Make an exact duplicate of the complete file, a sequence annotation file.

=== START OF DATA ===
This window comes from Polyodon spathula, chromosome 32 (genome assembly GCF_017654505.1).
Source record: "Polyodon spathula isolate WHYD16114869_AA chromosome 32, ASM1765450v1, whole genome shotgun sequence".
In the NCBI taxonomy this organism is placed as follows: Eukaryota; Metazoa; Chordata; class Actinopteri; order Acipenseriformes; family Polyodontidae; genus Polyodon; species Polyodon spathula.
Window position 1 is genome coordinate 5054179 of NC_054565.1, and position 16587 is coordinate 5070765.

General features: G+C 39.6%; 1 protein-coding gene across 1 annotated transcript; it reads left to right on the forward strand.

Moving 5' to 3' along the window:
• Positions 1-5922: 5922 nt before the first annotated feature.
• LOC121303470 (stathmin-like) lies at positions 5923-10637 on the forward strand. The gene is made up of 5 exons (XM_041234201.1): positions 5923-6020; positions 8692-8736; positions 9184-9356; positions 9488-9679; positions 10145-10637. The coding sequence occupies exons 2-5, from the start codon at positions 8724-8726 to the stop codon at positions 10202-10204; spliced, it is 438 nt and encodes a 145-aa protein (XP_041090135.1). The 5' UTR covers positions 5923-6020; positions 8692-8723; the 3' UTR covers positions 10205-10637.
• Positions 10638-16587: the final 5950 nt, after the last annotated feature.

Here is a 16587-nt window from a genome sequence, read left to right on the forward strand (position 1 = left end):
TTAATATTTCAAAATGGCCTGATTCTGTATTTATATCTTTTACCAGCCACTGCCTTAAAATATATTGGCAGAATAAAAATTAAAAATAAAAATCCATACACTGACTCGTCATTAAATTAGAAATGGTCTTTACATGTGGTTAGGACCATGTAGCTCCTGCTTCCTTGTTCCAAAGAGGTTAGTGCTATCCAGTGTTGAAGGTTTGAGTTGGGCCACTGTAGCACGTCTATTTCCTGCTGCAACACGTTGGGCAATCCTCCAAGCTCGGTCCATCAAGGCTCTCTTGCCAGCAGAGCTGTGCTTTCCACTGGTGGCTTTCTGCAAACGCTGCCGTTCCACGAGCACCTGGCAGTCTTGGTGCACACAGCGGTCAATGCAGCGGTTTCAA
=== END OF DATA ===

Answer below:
This window comes from Polyodon spathula, chromosome 32 (genome assembly GCF_017654505.1).
Source record: "Polyodon spathula isolate WHYD16114869_AA chromosome 32, ASM1765450v1, whole genome shotgun sequence".
In the NCBI taxonomy this organism is placed as follows: Eukaryota; Metazoa; Chordata; class Actinopteri; order Acipenseriformes; family Polyodontidae; genus Polyodon; species Polyodon spathula.
Window position 1 is genome coordinate 5054179 of NC_054565.1, and position 16587 is coordinate 5070765.

General features: G+C 39.6%; 1 protein-coding gene across 1 annotated transcript; it reads left to right on the forward strand.

Moving 5' to 3' along the window:
• Positions 1-5922: 5922 nt before the first annotated feature.
• LOC121303470 (stathmin-like) lies at positions 5923-10637 on the forward strand. The gene is made up of 5 exons (XM_041234201.1): positions 5923-6020; positions 8692-8736; positions 9184-9356; positions 9488-9679; positions 10145-10637. The coding sequence occupies exons 2-5, from the start codon at positions 8724-8726 to the stop codon at positions 10202-10204; spliced, it is 438 nt and encodes a 145-aa protein (XP_041090135.1). The 5' UTR covers positions 5923-6020; positions 8692-8723; the 3' UTR covers positions 10205-10637.
• Positions 10638-16587: the final 5950 nt, after the last annotated feature.

Here is a 16587-nt window from a genome sequence, read left to right on the forward strand (position 1 = left end):
TTAATATTTCAAAATGGCCTGATTCTGTATTTATATCTTTTACCAGCCACTGCCTTAAAATATATTGGCAGAATAAAAATTAAAAATAAAAATCCATACACTGACTCGTCATTAAATTAGAAATGGTCTTTACATGTGGTTAGGACCATGTAGCTCCTGCTTCCTTGTTCCAAAGAGGTTAGTGCTATCCAGTGTTGAAGGTTTGAGTTGGGCCACTGTAGCACGTCTATTTCCTGCTGCAACACGTTGGGCAATCCTCCAAGCTCGGTCCATCAAGGCTCTCTTGCCAGCAGAGCTGTGCTTTCCACTGGTGGCTTTCTGCAAACGCTGCCGTTCCACGAGCACCTGGCAGTCTTGGTGCACACAGCGGTCAATGCAGCGGTTTCAA